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Imaginary Beings

March 11, 2007

Twenty years ago I was hanging around with some friends – gay, avant garde artist types – and I discovered a book. I don’t recall the title of the book, nor the author. But the experience of thumbing through it stays with me. The book itself was a fictitious volume of naturalism. That is to say, it had all manner of creatures in it, hand drawn in loving detail, just the way you would expect to see it in Darwin’s own Galapagos notebooks.

Except for two things. First, none of the creatures depicted actually existed. Second, none of the text was in any real language.

The result was mesmerizing. It was like finding Gray’s Anatomy from another galaxy; you understood nothing, but visually it was so moving as to be almost hypnotic.

I don’t know if I’ll ever find that strange art book again, but recently I have heard of Jorge Luis Borge’s classic The Book of Imaginary Beings. Maybe it contains a similar experience.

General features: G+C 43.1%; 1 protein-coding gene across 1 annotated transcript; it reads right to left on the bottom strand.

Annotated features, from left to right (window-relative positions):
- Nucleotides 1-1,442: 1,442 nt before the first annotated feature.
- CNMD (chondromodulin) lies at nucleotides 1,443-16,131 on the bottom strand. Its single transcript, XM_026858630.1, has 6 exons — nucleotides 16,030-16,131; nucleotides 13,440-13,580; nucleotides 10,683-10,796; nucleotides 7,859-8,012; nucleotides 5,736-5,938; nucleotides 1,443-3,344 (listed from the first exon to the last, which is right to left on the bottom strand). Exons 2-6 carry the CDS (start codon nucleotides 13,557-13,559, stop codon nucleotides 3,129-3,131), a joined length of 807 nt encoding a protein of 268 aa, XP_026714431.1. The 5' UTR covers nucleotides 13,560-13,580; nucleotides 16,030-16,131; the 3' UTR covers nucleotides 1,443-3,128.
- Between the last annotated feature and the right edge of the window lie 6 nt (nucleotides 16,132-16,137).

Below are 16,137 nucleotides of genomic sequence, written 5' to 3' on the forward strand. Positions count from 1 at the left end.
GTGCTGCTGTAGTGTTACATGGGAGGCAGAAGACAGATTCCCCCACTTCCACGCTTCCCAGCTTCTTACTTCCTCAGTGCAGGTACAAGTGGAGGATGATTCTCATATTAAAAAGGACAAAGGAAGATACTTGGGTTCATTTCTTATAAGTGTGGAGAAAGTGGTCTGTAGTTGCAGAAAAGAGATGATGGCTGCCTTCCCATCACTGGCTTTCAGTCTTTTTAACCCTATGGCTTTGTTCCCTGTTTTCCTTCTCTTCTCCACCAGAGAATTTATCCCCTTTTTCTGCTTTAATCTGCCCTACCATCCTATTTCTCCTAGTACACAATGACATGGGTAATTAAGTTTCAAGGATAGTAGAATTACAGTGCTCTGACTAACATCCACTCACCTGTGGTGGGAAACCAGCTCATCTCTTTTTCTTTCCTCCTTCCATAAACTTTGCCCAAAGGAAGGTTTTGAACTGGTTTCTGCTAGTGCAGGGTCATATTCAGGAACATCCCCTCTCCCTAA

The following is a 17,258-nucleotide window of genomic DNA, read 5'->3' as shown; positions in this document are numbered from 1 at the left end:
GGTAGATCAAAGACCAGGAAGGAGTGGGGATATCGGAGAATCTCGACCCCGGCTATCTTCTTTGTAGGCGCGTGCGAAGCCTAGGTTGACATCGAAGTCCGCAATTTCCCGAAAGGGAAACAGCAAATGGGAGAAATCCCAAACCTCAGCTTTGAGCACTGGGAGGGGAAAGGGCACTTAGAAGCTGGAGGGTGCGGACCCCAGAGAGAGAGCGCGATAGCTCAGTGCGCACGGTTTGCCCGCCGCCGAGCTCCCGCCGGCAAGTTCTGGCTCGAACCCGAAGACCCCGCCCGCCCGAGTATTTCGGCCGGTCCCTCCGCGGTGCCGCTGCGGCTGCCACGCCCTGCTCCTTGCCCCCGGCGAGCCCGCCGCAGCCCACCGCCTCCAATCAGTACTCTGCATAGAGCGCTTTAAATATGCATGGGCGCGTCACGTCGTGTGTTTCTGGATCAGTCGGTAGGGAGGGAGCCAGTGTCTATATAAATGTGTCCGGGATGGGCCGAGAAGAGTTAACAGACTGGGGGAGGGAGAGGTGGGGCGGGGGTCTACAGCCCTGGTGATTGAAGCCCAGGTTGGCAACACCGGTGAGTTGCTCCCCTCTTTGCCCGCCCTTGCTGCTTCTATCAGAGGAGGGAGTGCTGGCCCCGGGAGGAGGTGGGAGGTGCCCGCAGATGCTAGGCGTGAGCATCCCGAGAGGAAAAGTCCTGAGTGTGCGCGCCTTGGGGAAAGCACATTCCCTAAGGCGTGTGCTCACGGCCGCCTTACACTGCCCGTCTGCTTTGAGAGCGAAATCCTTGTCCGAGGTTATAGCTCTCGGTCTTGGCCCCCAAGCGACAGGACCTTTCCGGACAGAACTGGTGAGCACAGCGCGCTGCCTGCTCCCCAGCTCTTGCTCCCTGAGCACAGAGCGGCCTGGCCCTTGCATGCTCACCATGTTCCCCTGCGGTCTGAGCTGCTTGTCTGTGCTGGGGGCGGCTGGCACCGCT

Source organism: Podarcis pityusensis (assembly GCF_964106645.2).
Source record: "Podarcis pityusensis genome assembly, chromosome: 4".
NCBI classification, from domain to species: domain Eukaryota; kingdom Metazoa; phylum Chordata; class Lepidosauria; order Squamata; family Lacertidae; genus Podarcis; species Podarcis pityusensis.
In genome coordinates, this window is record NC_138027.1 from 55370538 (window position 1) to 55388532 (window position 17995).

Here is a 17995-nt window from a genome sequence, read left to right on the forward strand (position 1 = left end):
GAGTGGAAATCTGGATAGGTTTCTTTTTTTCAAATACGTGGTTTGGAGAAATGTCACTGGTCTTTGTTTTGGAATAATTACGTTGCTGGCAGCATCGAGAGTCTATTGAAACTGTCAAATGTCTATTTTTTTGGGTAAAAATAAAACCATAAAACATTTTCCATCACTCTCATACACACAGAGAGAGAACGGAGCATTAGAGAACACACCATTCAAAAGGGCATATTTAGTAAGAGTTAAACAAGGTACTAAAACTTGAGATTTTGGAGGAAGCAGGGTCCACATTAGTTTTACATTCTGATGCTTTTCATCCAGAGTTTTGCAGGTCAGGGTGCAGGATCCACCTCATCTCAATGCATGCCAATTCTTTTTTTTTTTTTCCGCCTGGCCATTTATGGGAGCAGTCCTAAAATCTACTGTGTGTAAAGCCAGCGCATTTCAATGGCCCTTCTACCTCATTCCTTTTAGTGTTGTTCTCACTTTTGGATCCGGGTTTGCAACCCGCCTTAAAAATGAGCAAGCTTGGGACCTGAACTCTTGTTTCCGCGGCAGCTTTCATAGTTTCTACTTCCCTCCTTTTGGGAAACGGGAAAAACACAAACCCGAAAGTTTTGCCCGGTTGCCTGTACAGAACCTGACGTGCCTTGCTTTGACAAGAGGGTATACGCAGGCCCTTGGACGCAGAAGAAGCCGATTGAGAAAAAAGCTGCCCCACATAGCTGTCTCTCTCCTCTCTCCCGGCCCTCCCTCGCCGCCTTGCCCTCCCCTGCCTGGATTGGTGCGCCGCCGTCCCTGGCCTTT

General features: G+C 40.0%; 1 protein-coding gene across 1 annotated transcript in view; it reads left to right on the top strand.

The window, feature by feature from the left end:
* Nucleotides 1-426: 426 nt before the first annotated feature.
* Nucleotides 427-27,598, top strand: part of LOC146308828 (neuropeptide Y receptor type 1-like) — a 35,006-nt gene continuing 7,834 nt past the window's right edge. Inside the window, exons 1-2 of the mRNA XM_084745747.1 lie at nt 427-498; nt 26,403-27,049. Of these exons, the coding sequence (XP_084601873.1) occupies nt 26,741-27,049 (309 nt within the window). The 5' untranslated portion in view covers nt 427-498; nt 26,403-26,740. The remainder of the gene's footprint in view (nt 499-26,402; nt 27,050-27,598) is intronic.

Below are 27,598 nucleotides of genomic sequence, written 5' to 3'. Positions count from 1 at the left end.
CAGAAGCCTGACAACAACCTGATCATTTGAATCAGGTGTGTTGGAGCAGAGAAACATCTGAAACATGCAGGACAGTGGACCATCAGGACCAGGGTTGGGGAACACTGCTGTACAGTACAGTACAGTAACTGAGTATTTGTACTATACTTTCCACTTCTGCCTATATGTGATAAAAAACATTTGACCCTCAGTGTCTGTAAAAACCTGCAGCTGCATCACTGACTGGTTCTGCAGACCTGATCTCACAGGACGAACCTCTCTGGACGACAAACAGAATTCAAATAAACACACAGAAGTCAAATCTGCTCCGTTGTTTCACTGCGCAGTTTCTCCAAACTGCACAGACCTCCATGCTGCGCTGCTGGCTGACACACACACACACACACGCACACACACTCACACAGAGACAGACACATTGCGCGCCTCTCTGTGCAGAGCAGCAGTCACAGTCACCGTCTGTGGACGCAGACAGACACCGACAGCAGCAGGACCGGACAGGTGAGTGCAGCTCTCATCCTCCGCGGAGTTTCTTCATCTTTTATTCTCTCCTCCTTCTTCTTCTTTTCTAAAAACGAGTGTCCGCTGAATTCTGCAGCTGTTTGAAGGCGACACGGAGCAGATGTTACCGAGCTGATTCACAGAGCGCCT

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  1. Could it have been the Field Guide to the children’s book series The Spiderwick Chronicles?
    http://www.amazon.com/Arthur-Spiderwicks-Fantastical-Spiderwick-Chronicles/dp/0689859414/ref=sr_1_2/002-9833311-1920009?ie=UTF8&s=books&qid=1173703450&sr=1-2


  2. Very similar! Only this one was weirder, and of course none of the text was in English – or any other known language.



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